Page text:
Has K-pop reached its peak? Or will it be able to keep climbing the ladder of global success?
More than 20 years have passed since the first generation of K-pop boy groups H.O.T and Sechs Kies made waves within the Korean music scene in the ‘90s.
In 2000, legendary dance music duo Clon went overseas and mesmerized fans in Taiwan, which heralded K-pop’s overseas popularity.
Since then, the K-pop industry has never slowed down in rolling out K-pop acts that appeal to a global audience, ranging from Girls’ Generation, KARA, Wonder Girls, Big Bang, 2NE1, and most recently, Gangnam Style star Psy and Billboard award winner BTS.
H.O.T (S.M. Entertainment)
While it might not be the pace of the fast and the furious, K-pop experts say there is no doubt that K-pop is still enjoying its prime, and that it will continue to move forward in the next decade.
“Think about it, it’s been 17 years since K-pop first came to global attention. That’s a time long enough to prove that K-pop is not just a temporary phenomenon, but a music genre that has ‘absolute’ power and attractions,” said a music critic Lim Jin-mo during a recent talk with The Korea Herald.
“K-pop has overcome its root as Asian music, which says that there’s definitely something about it. I think those attractions are the acts’ impressive group dance performances, singers’ polished looks and chic vibes, their outstanding vocals, and lastly, production ability of their agencies. While 2PM is not as active in Korea as before, it’s still going strong in other Asian countries,” he added.
Bernie Cho, president of DFSB Kollective, a Korean music artist and label services agency, also said that K-pop is not just Korean pop music to many music fans in Asia.
“K-pop is now accepted as ‘pop‘ music that is as popular as or even more popular than Western ’pop‘ music,” Cho said, adding that considering such momentum, K-pop is likely to mature and become more globalized in the next 10 years.
World star Psy’s 2012 breakout hit, which rose to No. 2 on the Billboard 100, and the unabating global fever for BTS may bode well for future K-pop artists. Despite its unprecedented rise, however, the current state of K-pop can’t be free from concerns about a lack of diversity. While many quote in unison the declining musical diversity as one of K-pop’s longtime problems, Im said it was not an open and shut issue.
“It would be great if K-pop could escape from excessive dependence on teen idol dance music and incorporate diverse genres ranging from folk, rock and even to Korean traditional music. But do you really think international fans would listen to them? This is a complicated matter,” Im said.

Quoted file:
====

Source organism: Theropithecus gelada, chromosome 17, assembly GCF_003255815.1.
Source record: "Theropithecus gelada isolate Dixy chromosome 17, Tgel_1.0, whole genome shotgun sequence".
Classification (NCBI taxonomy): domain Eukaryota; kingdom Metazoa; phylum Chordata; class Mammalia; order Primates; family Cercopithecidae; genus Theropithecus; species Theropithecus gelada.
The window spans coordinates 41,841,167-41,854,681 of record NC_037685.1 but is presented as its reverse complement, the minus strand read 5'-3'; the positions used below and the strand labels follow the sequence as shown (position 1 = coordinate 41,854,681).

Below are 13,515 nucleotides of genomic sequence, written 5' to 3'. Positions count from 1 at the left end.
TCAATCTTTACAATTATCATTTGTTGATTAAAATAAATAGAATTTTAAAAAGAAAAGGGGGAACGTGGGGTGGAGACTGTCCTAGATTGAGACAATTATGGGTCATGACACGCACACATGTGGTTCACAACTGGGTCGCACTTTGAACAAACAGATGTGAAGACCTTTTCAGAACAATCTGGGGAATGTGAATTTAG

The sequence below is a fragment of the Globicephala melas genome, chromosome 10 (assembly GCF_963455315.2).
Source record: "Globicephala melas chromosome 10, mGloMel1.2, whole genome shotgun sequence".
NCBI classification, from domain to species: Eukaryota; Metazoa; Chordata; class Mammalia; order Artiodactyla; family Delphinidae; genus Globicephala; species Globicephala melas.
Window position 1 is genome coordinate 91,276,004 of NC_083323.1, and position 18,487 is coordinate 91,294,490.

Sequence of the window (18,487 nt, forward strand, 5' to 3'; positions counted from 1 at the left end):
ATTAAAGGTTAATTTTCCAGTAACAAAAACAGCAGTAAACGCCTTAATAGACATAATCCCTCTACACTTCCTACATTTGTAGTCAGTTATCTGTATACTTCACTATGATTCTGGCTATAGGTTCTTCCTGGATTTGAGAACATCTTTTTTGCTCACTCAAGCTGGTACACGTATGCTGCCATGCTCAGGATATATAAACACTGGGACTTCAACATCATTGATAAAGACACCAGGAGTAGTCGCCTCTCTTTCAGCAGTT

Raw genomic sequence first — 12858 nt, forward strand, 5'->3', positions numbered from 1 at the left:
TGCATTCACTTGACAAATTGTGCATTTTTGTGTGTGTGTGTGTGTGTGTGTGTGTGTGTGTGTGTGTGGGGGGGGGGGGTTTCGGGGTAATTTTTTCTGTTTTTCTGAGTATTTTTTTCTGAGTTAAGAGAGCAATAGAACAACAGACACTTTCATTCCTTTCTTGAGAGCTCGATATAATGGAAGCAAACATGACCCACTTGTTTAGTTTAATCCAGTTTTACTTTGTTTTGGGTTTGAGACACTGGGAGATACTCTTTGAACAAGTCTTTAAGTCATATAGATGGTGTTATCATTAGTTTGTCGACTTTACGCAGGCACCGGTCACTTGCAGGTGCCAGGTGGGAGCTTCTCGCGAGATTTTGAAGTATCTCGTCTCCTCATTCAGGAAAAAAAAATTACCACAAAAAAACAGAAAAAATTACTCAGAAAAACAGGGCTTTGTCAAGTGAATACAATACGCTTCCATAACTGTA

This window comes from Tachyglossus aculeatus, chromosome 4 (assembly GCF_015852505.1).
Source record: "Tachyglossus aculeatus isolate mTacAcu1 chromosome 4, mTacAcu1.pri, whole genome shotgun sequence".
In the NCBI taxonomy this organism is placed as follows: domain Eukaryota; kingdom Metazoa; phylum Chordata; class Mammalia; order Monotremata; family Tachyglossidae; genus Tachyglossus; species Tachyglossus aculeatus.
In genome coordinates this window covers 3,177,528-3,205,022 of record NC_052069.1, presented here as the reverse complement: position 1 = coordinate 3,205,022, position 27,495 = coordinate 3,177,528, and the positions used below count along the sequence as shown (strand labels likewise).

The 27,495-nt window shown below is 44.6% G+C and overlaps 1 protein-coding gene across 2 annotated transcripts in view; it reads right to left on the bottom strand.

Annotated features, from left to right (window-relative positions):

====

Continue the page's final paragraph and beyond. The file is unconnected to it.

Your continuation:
Unless the K-pop industry sees another breakthrough even more influential than Psy and BTS over the next decade, Im claimed that it could be hard for the industry to sustain the international spotlight.
“The K-pop industry can’t rehash Psy forever. In the end, people will get bored with similar tunes of idols such as B1A4 and BTS. That’s the reason why the K-pop scene should give birth to another hit star that can propel the industry to the next level,” Im said.
Addressing the concern that the K-pop genre needs to be refined in a way that can accentuate the dynamic diversity of Korea’s different music genres as well, Cho said the Korean music chart system is partially responsible for K-pop’s lack of diversity,
“With all of the major Korean music charts funneling most types of Korean music into just one, single ‘K-pop’ chart, it is impossible for Korean music acts of different genres to be fairly recognized, ranked, and respected in their own respective genre charts,” Cho said.
Although teen idol dance music has been one of the most popular genres in Korea, urban music -- namely hip-hop and R&B -- has been becoming a more popular genre on the top 100 K-Pop singles charts, shows data released from Gaon Music Chart last year.
“It’s like asking a figure skater, speed skater, and ice hockey player to all compete on the same rink for the same gold medal in the same Olympic event,” he added.
Prospects for K-pop in 2030
Is K-pop‘s future grim?
Im projected that globetrotting K-pop acts will expand their ground from the US, K-pop’s main overseas market, to China and its neighboring countries in the near future as K-pop continues to go more global.
“S.M., for example, has been fixing their eyes on Asian countries. That’s the reason why they initially created TVXQ in 2003, which translated into ‘Rising Gods of the East’ in Korean. In the same context, S.M. had divided EXO to two sub groups -- EXO K and EXO M -- to target Korean and Chinese fans, respectively,” Im said.
Although K-pop acts haven’t been able to perform in China as actively as before since Korea-China relations soured last year over the deployment of the US THAAD missile system in Korea, Im believed the diplomatic spat between the two countries won’t last forever.
In order to tackle the lingering problem of limited definition of K-pop, Korea Creative Content Agency has been launching overseas musical events such as “K-pop Night Out” at SXSW that aim to help Korean musicians enter overseas markets.
“We are making efforts to financially support and make room for musicians from various genres to gain a foothold overseas,” said Ji Kyeong-hwa from KOCCA’s Music & Fashion Industry Team.
“It is true that foreigners perceive K-pop as Korean idol music, but we hope K-pop doesn’t get limited to such a narrow definition. I think more and more non-idol Korean artists will earn recognition by foreign fans in the next 10 years through such projects to promote various types of Korean music.”
By Hong Dam-young (firstname.lastname@example.org